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by | Nov 23, 2019 | Painting

10 Steps to Defining Your Business

What makes your business “yours”? With so many options for people, what makes your business stand out from your competitors? Is it quality, service, accountability, or responsibility? Identifying your business’s purpose and the goal is vital to gaining the trust of your customer. 

Here are 10 steps to successfully define your business’s overall purpose:

  1. Identify what you do. 
  2. Know who you are.
  3. Explain how you can help.
  4. Clarify why your business does what it does.
  5. Recognize your business’s values.
  6. Find your business’s purpose.
  7. Create a cohesive brand. 
  8. Determine your target market. 
  9. Know your role. 
  10.  Complete your goals. 

These steps can help customers better understand your business and keep them wanting to come back. Here is a little more detail about how to complete these steps and keep your business moving forward. 

Step One: Identify What You Do

Every business has a “what” behind its name. Whether it’s a product or a service, each business has something to offer the customer. Your business may have a large array of products or just one service. Identifying what your business can offer to a customer is the first step toward acquiring a sale. 

Step Two: Know Who You Are

Every business is made up of people, from the leaders of the company to the employees and service workers. Each person in the company has a role to play in effectively completing the company’s goals. Even though there are many individuals that make up a company, all employees should be like-minded in their actions and service.

Step Three: Explain How Can You Help

Businesses need to have a clear and easy-to-understand process to portray to their customers. The “how” behind your business can help set you apart for the other competitors. These are the things that make your business special and define how you can help solve current problems customers may have.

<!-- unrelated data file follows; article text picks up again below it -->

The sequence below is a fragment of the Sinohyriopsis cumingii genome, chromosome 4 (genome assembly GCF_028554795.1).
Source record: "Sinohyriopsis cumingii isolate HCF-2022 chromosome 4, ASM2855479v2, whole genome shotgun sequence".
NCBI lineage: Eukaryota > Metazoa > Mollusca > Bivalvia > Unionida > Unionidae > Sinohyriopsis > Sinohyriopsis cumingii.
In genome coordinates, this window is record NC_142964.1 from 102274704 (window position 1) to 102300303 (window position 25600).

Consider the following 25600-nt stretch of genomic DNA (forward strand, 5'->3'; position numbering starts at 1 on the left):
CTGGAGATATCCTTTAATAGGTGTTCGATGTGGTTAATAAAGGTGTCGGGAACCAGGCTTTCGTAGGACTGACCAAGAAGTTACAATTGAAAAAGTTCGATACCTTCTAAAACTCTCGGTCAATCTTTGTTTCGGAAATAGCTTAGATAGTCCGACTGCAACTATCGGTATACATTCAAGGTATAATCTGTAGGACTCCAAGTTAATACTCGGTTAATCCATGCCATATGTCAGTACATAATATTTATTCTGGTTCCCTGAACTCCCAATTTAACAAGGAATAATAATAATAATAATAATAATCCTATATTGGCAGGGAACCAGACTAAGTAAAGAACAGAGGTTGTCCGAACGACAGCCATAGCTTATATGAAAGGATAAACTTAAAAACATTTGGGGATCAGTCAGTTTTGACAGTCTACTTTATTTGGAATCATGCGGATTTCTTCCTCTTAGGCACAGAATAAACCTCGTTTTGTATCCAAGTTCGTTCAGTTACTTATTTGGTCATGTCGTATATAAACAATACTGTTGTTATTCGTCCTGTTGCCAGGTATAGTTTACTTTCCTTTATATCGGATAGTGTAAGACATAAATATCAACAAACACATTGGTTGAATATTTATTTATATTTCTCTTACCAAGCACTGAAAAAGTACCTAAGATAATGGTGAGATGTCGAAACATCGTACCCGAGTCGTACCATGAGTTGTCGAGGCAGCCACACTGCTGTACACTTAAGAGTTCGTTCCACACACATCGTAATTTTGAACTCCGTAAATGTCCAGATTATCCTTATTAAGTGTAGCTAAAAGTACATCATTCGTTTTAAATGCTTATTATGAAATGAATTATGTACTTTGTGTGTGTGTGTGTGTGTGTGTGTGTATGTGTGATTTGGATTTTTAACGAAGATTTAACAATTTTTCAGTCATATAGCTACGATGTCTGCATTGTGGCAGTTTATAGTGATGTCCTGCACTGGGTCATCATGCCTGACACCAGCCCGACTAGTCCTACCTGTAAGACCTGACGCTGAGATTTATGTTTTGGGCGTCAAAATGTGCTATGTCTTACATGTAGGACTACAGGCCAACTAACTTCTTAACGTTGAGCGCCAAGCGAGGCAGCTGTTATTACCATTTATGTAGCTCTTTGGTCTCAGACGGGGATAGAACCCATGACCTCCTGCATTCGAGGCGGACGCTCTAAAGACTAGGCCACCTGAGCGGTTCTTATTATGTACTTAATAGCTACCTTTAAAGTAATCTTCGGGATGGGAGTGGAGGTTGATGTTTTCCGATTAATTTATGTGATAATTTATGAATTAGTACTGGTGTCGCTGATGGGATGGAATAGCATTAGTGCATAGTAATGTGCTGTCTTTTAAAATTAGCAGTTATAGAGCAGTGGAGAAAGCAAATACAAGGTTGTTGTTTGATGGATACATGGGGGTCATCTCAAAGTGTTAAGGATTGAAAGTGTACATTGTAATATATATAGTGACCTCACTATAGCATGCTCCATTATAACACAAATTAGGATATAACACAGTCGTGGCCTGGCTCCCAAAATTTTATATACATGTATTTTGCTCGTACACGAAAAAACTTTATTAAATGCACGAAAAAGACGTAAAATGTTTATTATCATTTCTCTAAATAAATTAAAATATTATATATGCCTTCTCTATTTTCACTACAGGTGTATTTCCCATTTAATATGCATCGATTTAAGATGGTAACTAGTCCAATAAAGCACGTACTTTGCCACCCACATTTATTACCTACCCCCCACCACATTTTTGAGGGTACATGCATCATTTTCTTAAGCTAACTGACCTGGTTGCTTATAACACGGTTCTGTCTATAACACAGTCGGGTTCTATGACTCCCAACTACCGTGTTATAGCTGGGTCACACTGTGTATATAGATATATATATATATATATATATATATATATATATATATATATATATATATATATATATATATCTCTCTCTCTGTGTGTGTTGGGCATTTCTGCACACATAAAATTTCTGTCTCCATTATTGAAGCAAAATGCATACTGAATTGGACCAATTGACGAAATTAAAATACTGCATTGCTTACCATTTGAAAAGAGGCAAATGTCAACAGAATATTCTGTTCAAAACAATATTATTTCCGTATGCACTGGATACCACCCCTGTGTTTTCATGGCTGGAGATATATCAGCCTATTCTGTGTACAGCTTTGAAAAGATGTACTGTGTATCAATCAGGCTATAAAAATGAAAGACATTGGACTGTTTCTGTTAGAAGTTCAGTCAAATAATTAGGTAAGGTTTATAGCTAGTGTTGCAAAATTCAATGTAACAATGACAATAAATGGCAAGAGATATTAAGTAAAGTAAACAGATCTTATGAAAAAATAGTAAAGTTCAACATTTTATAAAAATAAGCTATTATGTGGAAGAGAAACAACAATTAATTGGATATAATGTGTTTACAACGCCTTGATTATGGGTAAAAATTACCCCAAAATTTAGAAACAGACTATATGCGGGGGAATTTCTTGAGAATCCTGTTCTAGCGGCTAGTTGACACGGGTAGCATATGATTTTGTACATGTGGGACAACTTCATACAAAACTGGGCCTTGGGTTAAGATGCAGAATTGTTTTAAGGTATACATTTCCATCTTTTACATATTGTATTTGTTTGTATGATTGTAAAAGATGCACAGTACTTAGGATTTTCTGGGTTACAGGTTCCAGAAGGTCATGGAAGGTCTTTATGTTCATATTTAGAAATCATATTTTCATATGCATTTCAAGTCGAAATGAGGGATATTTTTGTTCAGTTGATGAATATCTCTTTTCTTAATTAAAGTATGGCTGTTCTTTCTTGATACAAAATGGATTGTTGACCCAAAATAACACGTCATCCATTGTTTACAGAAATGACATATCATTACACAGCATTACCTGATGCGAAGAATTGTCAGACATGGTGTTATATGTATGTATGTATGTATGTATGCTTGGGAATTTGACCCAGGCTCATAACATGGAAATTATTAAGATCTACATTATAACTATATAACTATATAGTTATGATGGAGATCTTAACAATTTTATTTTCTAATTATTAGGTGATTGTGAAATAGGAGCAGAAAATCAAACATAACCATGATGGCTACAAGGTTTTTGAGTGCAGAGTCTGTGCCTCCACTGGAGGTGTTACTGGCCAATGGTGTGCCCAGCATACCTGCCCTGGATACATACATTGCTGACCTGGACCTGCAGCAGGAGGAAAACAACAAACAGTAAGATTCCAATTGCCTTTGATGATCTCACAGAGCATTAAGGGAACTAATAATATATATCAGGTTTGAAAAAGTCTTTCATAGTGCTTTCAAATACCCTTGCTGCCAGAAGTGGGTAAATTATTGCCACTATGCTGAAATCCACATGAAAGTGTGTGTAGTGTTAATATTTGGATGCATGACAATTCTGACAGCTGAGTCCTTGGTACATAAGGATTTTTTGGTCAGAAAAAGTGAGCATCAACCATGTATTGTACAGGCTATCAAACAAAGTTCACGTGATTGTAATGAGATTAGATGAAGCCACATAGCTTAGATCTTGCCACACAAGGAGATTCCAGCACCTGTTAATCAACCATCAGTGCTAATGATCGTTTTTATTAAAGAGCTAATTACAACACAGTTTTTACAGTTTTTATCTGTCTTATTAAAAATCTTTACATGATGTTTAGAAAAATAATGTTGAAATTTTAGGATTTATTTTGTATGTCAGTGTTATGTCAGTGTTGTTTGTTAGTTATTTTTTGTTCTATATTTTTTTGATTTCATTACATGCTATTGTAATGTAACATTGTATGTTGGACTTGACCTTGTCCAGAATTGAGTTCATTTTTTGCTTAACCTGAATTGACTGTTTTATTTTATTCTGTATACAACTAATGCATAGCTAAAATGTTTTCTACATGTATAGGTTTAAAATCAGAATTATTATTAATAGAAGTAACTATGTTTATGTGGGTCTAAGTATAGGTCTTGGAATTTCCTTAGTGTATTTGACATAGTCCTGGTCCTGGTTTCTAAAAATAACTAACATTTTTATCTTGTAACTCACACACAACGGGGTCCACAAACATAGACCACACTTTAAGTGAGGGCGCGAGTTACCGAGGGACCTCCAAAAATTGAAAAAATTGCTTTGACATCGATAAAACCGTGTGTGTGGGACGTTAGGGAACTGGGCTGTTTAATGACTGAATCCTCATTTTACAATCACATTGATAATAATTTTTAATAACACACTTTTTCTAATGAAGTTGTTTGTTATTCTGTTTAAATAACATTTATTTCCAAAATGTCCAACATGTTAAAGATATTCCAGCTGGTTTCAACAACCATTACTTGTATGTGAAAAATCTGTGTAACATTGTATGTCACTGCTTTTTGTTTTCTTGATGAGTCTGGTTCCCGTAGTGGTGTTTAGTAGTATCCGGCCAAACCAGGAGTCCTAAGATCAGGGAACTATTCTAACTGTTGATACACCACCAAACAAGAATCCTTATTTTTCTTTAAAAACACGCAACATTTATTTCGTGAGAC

Step Four: Clarify Why Your Business Does What It Does

After you have decided what you do, who you are, and how you can help, next is clarifying the why behind your company’s goals. Why does your company have the need to solve these problems for its customers? The why behind your company is not about making money, that is the result. It’s about the overall belief of your business, or the very reason your organization exists. 

Step Five: Recognize Your Business’s Values

We all have personal values, but each organization needs to have its own business values as well. What is your company dedicated to? What makes you want to come to work every day and continue to help those customers in need? A core value is something that guides your company’s actions, unites its employees, and defines your brand. This is what your business lives by and what strengths you want to uphold and portray to the world. 

Step Six: Find Your Business’s Purpose

Based on your business’s values, you will discover the purpose, and the reason your company has formed. Many companies include their company purpose and values in a simple, single-sentence mission statement. It can be industry-specific or broad so as to not limit your business’s future activities. It’s important to distinguish your company from the rest with a statement signifying your vision and why this is important.